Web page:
Ingredient Name: Fresh Beef Bones
Traditional Chinese Name: 牛骨 (niú gǔ)
What is this?
- In soups, beef bones are primarily used to make beef stock
- Not a common ingredient used in Chinese soups at all – in fact, beef is not a common ingredient for “old fire” soups traditionally compared to pork – if you consider it from a historical perspective, having a cow back in those days meant you were wealthy
- Bones are rich in nutrients (calcium & magnesium), collagen, easy to digest and rich in flavour
- Shown in the picture are the ribs of the cow – I used this for my pho base because it’s relatively low in fat, but you can consider using cow knuckle and leg bones as well
- The amount of fat on the bones will vary depending on which part. The ox-tail (of beef tail) is often a fatty part of the cow, but the most commonly purchased bone part from the vendor! He usually has the tail on reserve already for clients.
How do I prepare it?
- Make sure the pieces you buy can fit into your pot (that’s probably the first most important thing!)
- Blanch the bones in boiling water for at least 5 minutes to boil out the impurities and fat – this will produce a brown film of “gunk” which you should just throw out
Where can I buy this?
- Most Asian wet marts will carry beef bones at the beef vendor
- Supermarkets may also carry beef bones, which are already cut up into manageable pieces for you to take home
What is the cost?
- The cost will vary depending on supply, but in Hong Kong, 3 bones (as pictured above) cost me $30 HKD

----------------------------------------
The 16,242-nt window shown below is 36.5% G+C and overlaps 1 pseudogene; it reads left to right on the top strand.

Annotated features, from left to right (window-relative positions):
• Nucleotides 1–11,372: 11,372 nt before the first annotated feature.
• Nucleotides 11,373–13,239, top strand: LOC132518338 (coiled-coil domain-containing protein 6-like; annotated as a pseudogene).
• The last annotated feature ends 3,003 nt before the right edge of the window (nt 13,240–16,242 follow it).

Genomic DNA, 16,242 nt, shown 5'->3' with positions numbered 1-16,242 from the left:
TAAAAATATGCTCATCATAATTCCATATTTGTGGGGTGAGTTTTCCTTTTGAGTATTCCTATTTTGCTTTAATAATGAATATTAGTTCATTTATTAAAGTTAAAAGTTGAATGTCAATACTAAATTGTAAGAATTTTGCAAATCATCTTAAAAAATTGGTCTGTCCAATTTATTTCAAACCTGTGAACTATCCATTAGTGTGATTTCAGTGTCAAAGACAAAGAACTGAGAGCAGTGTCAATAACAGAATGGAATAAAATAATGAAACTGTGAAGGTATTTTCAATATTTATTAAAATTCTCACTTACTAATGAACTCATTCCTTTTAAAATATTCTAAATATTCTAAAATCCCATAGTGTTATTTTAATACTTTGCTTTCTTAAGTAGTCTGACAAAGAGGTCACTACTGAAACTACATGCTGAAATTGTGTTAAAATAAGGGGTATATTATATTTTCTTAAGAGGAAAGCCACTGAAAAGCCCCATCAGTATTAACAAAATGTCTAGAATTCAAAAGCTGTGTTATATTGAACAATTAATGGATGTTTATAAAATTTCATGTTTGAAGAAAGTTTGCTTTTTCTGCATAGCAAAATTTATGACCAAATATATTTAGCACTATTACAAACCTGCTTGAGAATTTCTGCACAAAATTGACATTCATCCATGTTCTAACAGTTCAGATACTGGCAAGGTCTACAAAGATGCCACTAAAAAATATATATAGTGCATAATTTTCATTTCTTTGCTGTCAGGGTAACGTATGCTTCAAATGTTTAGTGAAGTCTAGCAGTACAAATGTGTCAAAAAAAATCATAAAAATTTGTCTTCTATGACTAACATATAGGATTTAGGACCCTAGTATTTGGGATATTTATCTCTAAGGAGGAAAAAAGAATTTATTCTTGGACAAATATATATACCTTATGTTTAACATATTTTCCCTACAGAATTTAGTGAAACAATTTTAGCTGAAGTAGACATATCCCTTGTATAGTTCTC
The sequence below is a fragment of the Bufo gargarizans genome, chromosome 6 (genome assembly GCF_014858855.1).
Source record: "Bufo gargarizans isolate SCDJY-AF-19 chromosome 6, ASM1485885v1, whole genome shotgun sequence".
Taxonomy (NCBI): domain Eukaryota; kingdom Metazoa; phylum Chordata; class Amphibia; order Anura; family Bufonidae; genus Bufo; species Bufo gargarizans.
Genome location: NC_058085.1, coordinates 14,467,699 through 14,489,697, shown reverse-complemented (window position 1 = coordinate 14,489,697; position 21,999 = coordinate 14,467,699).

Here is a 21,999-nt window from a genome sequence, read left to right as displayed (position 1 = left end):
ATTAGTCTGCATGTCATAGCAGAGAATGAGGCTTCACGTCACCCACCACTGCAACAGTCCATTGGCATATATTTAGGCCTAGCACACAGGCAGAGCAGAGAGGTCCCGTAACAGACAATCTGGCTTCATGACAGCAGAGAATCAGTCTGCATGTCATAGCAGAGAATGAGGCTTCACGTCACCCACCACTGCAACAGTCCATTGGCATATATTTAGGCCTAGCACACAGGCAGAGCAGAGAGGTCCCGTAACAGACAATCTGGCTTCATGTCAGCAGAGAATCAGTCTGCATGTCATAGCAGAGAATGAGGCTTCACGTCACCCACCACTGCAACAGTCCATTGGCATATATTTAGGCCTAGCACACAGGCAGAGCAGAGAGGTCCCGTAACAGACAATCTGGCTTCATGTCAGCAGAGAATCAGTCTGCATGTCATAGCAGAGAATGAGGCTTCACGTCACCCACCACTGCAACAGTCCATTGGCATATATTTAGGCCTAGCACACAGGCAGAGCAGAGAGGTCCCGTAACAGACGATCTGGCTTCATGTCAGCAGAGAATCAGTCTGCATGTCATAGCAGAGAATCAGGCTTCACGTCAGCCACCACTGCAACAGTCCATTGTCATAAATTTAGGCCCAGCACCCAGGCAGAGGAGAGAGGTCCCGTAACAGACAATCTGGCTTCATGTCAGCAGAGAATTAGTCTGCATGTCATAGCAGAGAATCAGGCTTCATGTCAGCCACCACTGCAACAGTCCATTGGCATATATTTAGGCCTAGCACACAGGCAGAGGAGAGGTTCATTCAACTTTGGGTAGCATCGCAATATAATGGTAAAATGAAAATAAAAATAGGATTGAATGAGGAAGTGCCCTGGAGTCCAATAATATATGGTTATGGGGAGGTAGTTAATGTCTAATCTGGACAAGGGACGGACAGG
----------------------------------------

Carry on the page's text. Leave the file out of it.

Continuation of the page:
- Bones (any animal) are an excellent source of nutrients and minerals such as Calcium, Magnesium, Potassium, and silicon
- The broth created from bones are easy to digest, are high in amino acids, collagen and gelatin
- Bones broth is actually known to help fight colds and viruses because of these amino acids that help boost immune system and heal disorders like allergies, asthma and arthritis
- Nothing beats real stock with real bones – store bought stock (which are primarily enhanced with flavour enhancers) has nothing over real stock
- Be careful of an over fatty cut of the bone – knuckles, ox-tail, or any other cuts that come with fat should be either cut off or boiled off and then removed from the soup
- Consider purchasing animal products that you know are pasture-fed and free of antibiotics and hormones
- Be sure to remove any scum that boils from the soup or blanching process